National Infrastructure

The UK can have low-carbon electricity, heat and transport in 2050 at the same cost as today’s high-carbon energy system. That’s according to the UK’s first National Infrastructure Assessment, published today by the National Infrastructure Commission (NIC). The wide-ranging 163-page report says this shift to greener energy is a “golden opportunity” and that ministers must act now to seize it. The report sets out how the UK can move to “highly renewable, clean and low-cost energy”, while ending the use of gas for heating and shifting to 100% sales of electric vehicle (EVs) by 2030. It says a “quiet revolution” in renewable costs means government should prioritise wind and solar, echoing new scenarios from the Committee on Climate Change (CCC). It also calls for investment in energy efficiency to triple and for no more than one new nuclear plant to be agreed before 2025. The commission says: “It is now possible to conceive of a low-cost electricity system that is principally powered by renewable energy sources.” It says at least 50% and up to 65% of electricity in 2030 should come from renewables. The commission says the average cost of this highly renewable system between 2030 and 2050 would be comparable to investing heavily in new nuclear. However, it recommends a focus on wind and solar, where costs are more likely to fall even faster than expected. This conclusion applies whether heat is predominantly supplied by electric heat pumps or whether it is met using low-carbon hydrogen and biomass, the report says. The higher cost of managing variable renewable output (blue chunks in the chart, below) is more than offset by lower capital costs for wind and solar, which translate into lower wholesale prices (yellow chunks).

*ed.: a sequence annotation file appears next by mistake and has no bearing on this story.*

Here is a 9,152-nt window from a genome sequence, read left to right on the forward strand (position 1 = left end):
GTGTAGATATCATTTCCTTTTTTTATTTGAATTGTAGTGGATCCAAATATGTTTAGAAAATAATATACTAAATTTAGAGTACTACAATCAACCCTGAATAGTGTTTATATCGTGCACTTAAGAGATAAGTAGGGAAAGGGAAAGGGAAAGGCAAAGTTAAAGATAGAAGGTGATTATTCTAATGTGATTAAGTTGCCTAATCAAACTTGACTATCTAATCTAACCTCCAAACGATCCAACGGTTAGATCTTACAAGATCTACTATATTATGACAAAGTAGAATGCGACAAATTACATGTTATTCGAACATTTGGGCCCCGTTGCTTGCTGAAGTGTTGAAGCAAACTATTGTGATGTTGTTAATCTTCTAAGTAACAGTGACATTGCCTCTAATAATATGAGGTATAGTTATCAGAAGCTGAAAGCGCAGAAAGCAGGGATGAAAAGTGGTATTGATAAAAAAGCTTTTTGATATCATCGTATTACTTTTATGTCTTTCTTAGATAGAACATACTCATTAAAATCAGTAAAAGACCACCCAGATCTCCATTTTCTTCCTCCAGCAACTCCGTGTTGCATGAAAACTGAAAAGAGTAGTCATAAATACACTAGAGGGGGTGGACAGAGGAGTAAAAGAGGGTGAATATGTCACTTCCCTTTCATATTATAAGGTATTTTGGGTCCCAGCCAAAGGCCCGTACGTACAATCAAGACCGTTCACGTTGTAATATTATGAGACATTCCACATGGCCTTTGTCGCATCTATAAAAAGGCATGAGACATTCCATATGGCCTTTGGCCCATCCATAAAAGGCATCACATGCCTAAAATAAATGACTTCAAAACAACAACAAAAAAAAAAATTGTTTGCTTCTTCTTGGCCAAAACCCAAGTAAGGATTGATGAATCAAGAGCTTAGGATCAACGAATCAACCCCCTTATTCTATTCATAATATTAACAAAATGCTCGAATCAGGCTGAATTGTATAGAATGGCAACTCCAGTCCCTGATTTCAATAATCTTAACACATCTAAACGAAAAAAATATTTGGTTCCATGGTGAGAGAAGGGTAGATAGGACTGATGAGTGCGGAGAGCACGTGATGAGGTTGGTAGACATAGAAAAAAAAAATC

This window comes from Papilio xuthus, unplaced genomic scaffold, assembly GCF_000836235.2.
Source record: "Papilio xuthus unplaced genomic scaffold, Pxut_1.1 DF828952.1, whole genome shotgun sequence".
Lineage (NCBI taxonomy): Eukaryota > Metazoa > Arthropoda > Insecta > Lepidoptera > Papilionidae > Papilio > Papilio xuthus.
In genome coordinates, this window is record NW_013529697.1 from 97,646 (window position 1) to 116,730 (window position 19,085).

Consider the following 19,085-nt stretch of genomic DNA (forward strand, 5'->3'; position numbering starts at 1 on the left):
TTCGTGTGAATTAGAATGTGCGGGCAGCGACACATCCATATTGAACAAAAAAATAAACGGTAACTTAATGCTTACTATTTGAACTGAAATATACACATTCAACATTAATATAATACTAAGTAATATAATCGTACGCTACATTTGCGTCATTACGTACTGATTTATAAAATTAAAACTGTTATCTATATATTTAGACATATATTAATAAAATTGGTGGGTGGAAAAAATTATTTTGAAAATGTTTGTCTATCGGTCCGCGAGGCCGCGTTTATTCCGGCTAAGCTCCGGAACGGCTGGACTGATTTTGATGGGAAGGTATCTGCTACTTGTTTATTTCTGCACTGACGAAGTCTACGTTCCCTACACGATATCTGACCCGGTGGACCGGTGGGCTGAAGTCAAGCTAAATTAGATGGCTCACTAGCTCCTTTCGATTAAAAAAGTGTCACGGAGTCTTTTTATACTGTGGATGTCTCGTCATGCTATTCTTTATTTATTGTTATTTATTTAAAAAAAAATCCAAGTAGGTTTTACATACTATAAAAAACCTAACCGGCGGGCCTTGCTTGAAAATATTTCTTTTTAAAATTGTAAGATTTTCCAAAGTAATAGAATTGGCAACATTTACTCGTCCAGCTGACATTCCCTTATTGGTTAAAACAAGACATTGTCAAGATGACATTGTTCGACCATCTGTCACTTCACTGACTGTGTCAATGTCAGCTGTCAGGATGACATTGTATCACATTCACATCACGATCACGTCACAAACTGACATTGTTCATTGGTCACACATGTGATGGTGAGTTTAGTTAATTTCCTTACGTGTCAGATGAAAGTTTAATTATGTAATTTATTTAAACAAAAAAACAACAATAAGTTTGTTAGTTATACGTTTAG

Carbon Brief 10th July 2018 read more »

UK government advisers The National Infrastructure Commission have told ministers to back only a single new nuclear power station after Hinkley Point C in the next few years, because renewable energy sources could prove a safer investment.

Modern Power Systems 11th July 2018 read more »


Published: 12 July 2018